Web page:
An Independent Newspaper poll in August found that 52% of people in Britain want troops out and 58% think “the offensive is a lost cause”.

An Ifop/Le Figaro poll conducted between August 10-18 found that 64% in France oppose their country’s military intervention in Afghanistan, an August 24 Angus-reid.org article said.

One country likely to feel immediate ramifications from its involvement in Afghanistan is Germany, which has parliamentary elections in September.

In July, a poll by the German public broadcaster ARD found that 69% wanted troops to leave as soon as possible.

Chancellor Angela Merkell has been forced to admit the air strike on the two oil tankers, called in by a German commander, had killed civilians.

Initially, defence minister Franz Josef Jung refused to admit any civilians were killed, but Merkell later called for a “quick, complete and open” inquiry by NATO, the September 8 Age said.

The left-wing party, Die Linke, has seen its support increase by four points to 14% in the latest poll from Forsa for Stern magazine, Reuters said on September 9.

Die Linke is the only party to call for the withdrawal of Germany’s contingent of 4200 troops from Afghanistan.

Die Linke also called for Jung’s resignation after his comments and have called rallies in Berlin in response to the recent bombings.

The failure of troop increases this year to have any impact is also generating significant opposition in Britain.

In July, Britain launched Operation Panther’s Claw in order to provide “security” to allow the 80,000 people in the Babaji area the “freedom” to vote in the elections. In a sign of broader military failures in the country, only 150 people turned up to vote, equalling the number of British troops killed or wounded in that period, the September 8 Age said.

In response, Eric Joyce, the parliamentary aid to the British defence secretary, resigned on September 3.

In his resignation letter, Joyce said: “I do not think the public will accept for much longer that our losses can be justified by simply referring to the risk of greater terrorism on our streets.”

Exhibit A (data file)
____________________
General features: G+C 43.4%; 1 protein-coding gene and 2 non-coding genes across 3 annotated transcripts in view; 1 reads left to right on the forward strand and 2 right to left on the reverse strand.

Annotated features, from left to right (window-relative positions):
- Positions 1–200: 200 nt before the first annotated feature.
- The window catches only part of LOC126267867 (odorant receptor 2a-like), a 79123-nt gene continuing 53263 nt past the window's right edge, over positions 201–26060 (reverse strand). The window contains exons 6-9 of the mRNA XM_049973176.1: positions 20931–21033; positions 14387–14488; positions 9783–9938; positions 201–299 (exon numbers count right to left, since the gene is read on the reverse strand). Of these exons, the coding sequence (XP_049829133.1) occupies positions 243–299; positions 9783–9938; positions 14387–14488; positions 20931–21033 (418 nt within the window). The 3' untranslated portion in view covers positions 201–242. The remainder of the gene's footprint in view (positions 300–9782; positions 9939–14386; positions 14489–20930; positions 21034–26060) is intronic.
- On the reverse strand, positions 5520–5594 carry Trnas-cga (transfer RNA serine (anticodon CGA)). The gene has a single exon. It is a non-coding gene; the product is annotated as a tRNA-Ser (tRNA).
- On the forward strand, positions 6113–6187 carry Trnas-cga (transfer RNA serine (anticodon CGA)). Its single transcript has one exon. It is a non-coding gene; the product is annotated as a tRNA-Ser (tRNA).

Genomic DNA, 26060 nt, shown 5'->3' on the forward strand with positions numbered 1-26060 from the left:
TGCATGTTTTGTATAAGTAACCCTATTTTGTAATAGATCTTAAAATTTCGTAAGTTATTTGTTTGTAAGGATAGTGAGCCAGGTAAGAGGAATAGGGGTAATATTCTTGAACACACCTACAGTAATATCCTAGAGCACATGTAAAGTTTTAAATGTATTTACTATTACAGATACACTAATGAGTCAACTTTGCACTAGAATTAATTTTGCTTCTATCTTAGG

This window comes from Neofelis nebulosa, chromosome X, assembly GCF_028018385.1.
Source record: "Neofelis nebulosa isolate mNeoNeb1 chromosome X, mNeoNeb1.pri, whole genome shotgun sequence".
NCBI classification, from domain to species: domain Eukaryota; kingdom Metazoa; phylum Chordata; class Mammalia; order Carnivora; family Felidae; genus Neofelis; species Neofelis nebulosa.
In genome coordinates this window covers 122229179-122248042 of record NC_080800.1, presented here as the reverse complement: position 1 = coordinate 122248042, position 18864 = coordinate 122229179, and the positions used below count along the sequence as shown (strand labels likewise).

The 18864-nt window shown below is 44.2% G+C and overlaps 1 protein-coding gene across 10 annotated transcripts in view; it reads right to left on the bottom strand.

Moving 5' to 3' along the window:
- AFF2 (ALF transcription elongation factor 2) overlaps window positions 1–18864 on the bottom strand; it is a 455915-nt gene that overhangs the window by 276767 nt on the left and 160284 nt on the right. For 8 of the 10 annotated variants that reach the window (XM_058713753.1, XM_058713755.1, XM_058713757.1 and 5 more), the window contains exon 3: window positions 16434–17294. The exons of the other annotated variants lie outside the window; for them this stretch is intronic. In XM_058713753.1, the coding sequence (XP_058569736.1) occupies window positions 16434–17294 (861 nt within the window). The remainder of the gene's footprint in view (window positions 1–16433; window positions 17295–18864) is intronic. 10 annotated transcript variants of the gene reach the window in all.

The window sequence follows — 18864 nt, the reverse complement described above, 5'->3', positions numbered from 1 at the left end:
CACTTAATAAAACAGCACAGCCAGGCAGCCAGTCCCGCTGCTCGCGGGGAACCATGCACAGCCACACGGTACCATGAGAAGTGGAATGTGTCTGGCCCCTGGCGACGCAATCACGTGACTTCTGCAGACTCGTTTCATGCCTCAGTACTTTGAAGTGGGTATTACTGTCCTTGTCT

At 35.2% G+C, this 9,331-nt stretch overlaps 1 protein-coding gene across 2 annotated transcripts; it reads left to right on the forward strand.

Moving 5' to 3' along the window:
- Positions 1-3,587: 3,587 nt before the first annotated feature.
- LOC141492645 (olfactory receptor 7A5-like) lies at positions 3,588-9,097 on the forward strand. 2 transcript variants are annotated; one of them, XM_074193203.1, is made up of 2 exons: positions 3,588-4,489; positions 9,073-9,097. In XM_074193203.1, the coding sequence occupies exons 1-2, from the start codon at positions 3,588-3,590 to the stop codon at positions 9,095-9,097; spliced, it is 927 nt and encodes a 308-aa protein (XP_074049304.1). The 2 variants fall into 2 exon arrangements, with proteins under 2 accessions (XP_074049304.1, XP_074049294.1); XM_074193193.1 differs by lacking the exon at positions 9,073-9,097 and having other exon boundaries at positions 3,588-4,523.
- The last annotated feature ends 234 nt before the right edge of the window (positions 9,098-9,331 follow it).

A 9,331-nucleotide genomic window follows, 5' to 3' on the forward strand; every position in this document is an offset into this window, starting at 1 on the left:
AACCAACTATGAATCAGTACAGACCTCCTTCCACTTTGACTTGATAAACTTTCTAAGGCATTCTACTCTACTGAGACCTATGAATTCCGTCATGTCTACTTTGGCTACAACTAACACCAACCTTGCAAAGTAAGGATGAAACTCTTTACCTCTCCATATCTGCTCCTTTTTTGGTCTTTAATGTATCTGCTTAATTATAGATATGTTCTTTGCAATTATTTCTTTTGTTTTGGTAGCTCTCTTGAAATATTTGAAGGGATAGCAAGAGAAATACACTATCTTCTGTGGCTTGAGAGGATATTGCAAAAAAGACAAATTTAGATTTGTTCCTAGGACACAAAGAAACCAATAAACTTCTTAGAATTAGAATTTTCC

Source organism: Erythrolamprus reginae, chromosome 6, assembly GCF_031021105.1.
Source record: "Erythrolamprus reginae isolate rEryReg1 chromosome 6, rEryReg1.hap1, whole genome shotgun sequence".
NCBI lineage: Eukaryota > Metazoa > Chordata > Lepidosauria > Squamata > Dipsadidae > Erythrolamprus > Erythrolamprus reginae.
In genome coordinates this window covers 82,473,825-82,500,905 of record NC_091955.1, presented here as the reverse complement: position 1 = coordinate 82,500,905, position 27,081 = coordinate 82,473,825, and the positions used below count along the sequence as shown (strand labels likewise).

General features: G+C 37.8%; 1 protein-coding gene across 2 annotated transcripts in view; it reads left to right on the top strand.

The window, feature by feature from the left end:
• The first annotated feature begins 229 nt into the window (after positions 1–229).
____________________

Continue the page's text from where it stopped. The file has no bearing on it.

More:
Similar fractures are appearing in the US, with many questioning why Obama, who was elected on a seemingly anti-war platform, is extending Bush’s war.

Democrat congressperson Jim McGovern moved a motion in July demanding an exit strategy from the war, which was supported by a majority of Democrats, despite opposition from the White House.

McGovern has indicated that he will introduce legislation to congress to block any further troop increases, the September 6 Age said.

An August 31 Yahoo News article reported that former CIA official and advisor to Bill Clinton, Bruce Riedel, said: “If the Government of Afghanistan goes into free fall — something like the South Vietnamese Government of the 1960s — then all the troops in the world aren’t going to matter.”

With increasing public opposition to the war, British Stop the War Coalition has called a national march to demand troops out of Afghanistan on October 24.

In the US, a national day of action, themed “Change ≠ War!” to protest Obama’s war policies has been called by United for Peace and Justice for October 7 and mark the eight anniversary of the invasion of Afghanistan.

A number of US anti-war organisations are also supporting national anti-war actions on October 17, calling for “Troops Home Now”.

This date also marks the date when Congress passed the “Iraq War Resolution” allowing Bush to invade Iraq.

In Australia activists are organising actions to commemorate the anniversary and call for troops out.